recorded with Perry Como in the mid-‘50s on tracks such as
“(There’s No Place Like) Home for the Holidays” and
“I Gotta Right to Sing the Blues”,
released in 1954 and 1955, respectively. “I Gotta
Right to Sing the Blues” appeared on Perry Como’s So Smooth album.
Marilyn was a member of the Anne Phillips Singers who recorded Noel Noel. She recorded a couple of tracks with
Ben E. King and Claus Ogerman’s orchestra
in 1962, “Down Home” and “Too Bad”. “Down Home” appeared on
Ben E. King’s Seven Letters
album. “Too Bad”
was the A side of a single that was backed with “My Heart Cries For
You”. In 1968, she
celebrated the Yuletide with Snowfall: The Tony Bennett Christmas Album.
A favourite of Quincy Jones, she appeared on no less than
four of his albums between 1969 and 1971: I
Walking in Space, Gula Matari,
and Smackwater Jack. She was also an erstwhile member of
the Walter Wanderley Set on 1969’s When it Was Done. In 1971, she performed on Grover
Washington, Jr.’s Inner City Blues.
Then, she offered vocal support on David Clayton-Thomas’s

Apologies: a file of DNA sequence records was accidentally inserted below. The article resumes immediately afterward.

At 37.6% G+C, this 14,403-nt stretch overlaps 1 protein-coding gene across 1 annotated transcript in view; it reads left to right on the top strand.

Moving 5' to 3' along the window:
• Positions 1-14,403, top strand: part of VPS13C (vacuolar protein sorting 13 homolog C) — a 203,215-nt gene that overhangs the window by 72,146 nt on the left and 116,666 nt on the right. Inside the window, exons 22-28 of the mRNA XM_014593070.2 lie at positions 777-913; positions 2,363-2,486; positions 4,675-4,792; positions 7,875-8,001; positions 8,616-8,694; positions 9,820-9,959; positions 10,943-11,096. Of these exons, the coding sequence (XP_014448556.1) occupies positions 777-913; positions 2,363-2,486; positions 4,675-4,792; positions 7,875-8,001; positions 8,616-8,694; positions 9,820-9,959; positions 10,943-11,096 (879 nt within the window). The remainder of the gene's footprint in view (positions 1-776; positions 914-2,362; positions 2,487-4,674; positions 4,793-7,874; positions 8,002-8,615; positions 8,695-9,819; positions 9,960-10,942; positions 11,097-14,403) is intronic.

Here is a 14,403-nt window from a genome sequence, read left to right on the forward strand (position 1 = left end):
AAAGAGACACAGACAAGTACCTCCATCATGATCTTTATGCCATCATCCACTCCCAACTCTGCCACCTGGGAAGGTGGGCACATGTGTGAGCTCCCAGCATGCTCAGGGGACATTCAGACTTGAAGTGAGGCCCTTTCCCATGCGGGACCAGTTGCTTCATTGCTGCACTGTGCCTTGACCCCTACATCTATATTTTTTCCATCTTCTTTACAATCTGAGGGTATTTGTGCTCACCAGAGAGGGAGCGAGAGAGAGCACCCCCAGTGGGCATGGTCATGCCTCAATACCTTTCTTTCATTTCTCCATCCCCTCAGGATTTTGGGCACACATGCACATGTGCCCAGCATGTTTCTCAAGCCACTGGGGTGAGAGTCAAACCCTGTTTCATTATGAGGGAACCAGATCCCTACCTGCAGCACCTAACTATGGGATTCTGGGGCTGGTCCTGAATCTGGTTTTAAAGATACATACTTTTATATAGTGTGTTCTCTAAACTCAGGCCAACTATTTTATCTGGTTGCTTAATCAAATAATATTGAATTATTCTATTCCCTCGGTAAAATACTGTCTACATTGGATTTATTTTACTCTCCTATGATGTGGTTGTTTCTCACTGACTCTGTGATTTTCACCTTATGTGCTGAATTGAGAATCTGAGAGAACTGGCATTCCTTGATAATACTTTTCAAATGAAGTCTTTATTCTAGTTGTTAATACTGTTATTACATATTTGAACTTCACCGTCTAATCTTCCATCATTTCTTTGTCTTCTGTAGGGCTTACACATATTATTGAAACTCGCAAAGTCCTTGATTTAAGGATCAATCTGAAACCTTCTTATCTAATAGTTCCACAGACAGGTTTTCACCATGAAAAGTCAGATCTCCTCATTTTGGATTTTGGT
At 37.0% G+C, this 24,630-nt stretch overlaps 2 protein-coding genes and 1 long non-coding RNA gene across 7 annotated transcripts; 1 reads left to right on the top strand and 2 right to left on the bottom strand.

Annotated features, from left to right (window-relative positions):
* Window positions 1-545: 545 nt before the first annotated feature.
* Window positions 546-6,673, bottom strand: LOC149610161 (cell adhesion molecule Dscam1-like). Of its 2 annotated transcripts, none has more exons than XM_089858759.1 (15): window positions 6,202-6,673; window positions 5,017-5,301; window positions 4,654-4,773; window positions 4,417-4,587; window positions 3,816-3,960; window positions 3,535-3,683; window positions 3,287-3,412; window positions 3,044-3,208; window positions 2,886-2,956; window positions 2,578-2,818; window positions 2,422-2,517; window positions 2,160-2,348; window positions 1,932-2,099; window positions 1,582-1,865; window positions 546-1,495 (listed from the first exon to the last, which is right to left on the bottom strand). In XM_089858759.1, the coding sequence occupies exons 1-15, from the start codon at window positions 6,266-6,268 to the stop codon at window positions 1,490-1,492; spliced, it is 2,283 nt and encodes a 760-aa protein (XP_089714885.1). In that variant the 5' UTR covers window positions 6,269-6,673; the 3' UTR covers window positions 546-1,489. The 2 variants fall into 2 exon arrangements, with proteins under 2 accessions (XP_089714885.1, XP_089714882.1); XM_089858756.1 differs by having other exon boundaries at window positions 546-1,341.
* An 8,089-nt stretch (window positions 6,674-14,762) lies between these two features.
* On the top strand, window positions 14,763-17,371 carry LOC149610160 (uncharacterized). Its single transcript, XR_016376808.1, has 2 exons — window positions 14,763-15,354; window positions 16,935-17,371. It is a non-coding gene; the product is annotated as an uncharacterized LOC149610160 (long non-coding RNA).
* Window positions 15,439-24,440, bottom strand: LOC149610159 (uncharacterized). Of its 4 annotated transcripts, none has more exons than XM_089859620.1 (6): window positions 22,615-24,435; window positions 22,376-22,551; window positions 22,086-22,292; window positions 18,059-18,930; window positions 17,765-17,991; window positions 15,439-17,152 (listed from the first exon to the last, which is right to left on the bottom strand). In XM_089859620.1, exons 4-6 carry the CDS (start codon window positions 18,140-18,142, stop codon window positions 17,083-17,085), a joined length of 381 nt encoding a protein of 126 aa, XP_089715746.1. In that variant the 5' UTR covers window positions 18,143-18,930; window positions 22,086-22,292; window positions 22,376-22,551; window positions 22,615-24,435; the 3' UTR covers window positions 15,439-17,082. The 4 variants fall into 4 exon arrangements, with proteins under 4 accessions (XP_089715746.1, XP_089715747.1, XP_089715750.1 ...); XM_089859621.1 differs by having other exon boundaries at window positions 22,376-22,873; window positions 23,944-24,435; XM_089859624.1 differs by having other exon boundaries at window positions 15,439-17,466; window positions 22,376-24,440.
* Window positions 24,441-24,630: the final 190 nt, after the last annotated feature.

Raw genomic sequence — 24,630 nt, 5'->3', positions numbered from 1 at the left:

eponymous album in 1972.
In 1975, she
appeared on Ron Carter’s album, Anything
Goes. She played
“Woman of the Town” on Rod McKuen’s
experimental album, The Black Eagle,
in 1978. No less experimental
was The Ethel Merman Disco Album,
which she recorded the following year.
In fact, 1979 was a busy year for Marilyn: She appeared on Frank
Sinatra’s boxed set, Trilogy,
the soundtrack of Fast Break, and
the big-band/disco experiment, Take
the “A” Train, as a member of Tuxedo Junction.
The CD era
affords us many and variegated opportunities to hear Marilyn’s
soprano stylings, be it Ruby Terry’s “Live” with the Southwest
Louisiana Mass Choir, the Mickey & Sylvia anthology, Love is Strange, or The Best of Patty Duke: Just Patty, on which she sings
the “Theme from The Patty Duke Show”. Naturally, she also made the cut on
Quincy Jones’ Summer in the
City and Q: The Musical Biography of Quincy Jones.